Advertising the Truth when Honesty Doesn’t Sell
The term “fake news” isn’t new by any means, but thanks to now-President Donald Trump, it’s become the most well-known and widely-repeated of his many catch phrases. It rose to popularity during the 2016 election, in efforts to discredit journalists, the hard work they do to reveal the truth, and the media outlets they represent.
The president and his supporters have been spiteful toward the mainstream media long before his election, and remain so despite his win. The phrase is tossed around if and when anything contradicts the president or anything attached to his name. At a time when Americans were (and still are) disagreeing strongly with one another, this particular expression taking aim at the news media struck a chord with his base. This lack of truth only ignites more ignorance and anger–leading us to the inevitable violence we’ve witnessed lately.
Like the bulk of major news outlets, The New York Times has been and remains one of president’s main targets. So, about 18 months ago, Meredith Kopit Levien and her team made a decision to transform the expectations of their consumers. As chief revenue officer for The Times, she understood it was time to reinvent the brand and remind the world of the importance of journalism holding those in power accountable. And above all, the importance of always delivering the truth.
“We needed to start thinking about The New York Times as a consumer brand, and take its power as a brand much more seriously,” Kopit Levien said.
With that in mind, they landed on a simple, new brand statement: The Times helps people understand the world. This new approach and brand identity spawned the launch of their first brand campaign in a decade. “The Truth is Hard” campaign aired its first spot during the 2017 Academy Awards. The Oscar ad was simple—with black and white typography that laid out a series of conflicting statements. Each sentence was anchored by three words: the truth is, such as “The truth is a woman should dress like a woman,” “The truth is women’s rights are human rights,” “The truth is we need a full investigation of Russian ties,” “The truth is leaking classified information is the real scandal”and so on. The text then slowed and read “The truth is hard,” “The truth is hard to find,” “The truth is hard to know” and “The truth is more important now than ever.”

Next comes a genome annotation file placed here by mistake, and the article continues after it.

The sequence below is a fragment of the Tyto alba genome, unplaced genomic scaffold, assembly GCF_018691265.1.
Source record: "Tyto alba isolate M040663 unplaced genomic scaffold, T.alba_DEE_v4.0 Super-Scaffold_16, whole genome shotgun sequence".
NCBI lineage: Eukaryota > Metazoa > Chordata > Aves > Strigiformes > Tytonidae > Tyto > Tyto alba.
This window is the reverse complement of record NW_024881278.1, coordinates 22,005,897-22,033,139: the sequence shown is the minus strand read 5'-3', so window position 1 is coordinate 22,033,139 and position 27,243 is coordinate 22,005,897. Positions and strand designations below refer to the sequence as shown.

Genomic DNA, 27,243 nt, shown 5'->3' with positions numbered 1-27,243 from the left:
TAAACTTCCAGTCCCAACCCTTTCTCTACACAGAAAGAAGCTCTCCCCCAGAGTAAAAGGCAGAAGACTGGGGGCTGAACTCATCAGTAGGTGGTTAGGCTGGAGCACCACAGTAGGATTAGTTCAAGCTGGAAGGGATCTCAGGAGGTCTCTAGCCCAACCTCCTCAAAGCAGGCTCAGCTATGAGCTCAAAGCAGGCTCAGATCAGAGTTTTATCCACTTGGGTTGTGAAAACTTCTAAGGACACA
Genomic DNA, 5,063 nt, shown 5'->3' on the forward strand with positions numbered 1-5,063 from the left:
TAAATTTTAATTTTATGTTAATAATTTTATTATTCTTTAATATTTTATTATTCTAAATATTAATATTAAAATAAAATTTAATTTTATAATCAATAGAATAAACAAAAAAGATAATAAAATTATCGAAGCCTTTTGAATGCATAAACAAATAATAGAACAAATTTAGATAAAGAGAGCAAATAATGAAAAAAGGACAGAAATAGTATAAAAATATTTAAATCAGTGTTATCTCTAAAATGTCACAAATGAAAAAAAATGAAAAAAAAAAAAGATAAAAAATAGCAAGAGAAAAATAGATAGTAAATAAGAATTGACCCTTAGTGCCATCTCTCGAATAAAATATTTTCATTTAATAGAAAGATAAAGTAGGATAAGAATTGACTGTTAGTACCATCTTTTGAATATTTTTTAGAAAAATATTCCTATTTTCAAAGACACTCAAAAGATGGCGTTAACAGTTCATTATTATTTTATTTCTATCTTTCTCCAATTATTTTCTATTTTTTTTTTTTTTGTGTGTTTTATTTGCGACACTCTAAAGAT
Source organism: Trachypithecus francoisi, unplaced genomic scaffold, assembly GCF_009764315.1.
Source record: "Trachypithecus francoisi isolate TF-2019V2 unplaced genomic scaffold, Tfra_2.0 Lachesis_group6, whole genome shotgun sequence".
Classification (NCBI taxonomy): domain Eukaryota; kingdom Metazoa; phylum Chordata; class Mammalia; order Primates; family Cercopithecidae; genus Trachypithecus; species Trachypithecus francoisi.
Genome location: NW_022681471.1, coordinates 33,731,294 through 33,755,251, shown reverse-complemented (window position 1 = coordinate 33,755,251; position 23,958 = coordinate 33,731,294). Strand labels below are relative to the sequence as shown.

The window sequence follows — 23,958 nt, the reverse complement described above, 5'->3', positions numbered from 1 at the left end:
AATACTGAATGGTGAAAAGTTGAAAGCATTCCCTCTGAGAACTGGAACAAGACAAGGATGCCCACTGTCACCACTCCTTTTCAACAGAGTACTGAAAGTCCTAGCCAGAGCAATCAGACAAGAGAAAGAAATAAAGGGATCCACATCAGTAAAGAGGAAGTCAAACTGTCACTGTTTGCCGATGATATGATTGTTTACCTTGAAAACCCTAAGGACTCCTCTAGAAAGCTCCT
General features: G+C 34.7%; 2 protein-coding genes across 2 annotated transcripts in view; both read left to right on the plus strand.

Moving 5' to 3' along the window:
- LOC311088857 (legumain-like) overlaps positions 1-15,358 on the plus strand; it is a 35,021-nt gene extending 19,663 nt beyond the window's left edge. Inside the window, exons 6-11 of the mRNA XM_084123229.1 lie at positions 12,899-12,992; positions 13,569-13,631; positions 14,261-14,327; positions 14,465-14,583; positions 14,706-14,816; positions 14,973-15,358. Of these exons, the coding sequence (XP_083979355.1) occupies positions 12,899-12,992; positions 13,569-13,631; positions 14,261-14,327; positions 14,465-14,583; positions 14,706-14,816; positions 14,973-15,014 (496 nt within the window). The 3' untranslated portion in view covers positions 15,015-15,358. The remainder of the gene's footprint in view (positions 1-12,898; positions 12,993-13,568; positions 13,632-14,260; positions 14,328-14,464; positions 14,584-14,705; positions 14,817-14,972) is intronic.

Using the Truth to Drive the Conversation
According to The New York Times Senior VP-Head of Brand, David Rubin, they chose a high-profile program, such as the Oscars, in order to get people talking.
“There’s a national dialogue going on now about facts and truth and how does one know what the truth is,” Rubin said. “We saw an opportunity to be part of that dialogue. We also found in our research that people don’t always understand what it takes to do quality original reporting, but when they do, when that becomes part of the dialogue — about how one finds the truth and about the role journalists can play, they are more interested in supporting it.”
The Times had three goals in mind for the campaign: to stand up for itself as anti-press rhetoric continued to climb, to reassure readers they have a place to count on for the truth, and to attract more subscribers so it could afford to bolster its coverage. Overall, the campaign has been pretty successful.
Within a day, the “Truth is Hard” ad gave the publication more subscribers than it had gained in the preceding six weeks. When the ads debuted during the first quarter of 2017, The Times had their best quarter ever for subscription growth. The following quarter, they achieved a first for any news organization, passing 2 million digital-only subscribers. The campaign has earned $16.8 million in media value and 5.12 billion impressions. It’s also received various accolades from the Cannes Lions, Drum Digital Trading Awards and others.
The New York Times campaign offered a guarantee to the world: that they’re the place to turn to for independent, deeply-reported journalism. A place of truth. And the success of the campaign has definitely worked in their favor. Given the climate we’re in, it’s more important than ever to seek the truth and spread it. When you stop and pay attention, the actual phrase, “the truth is” is thrown around more often than you’d expect. You’ll notice it when you listen to interviews, watch late-night talk shows—basically everywhere. It’s used mostly to disguise biased opinions.
The truth is, the truth really is hard to find.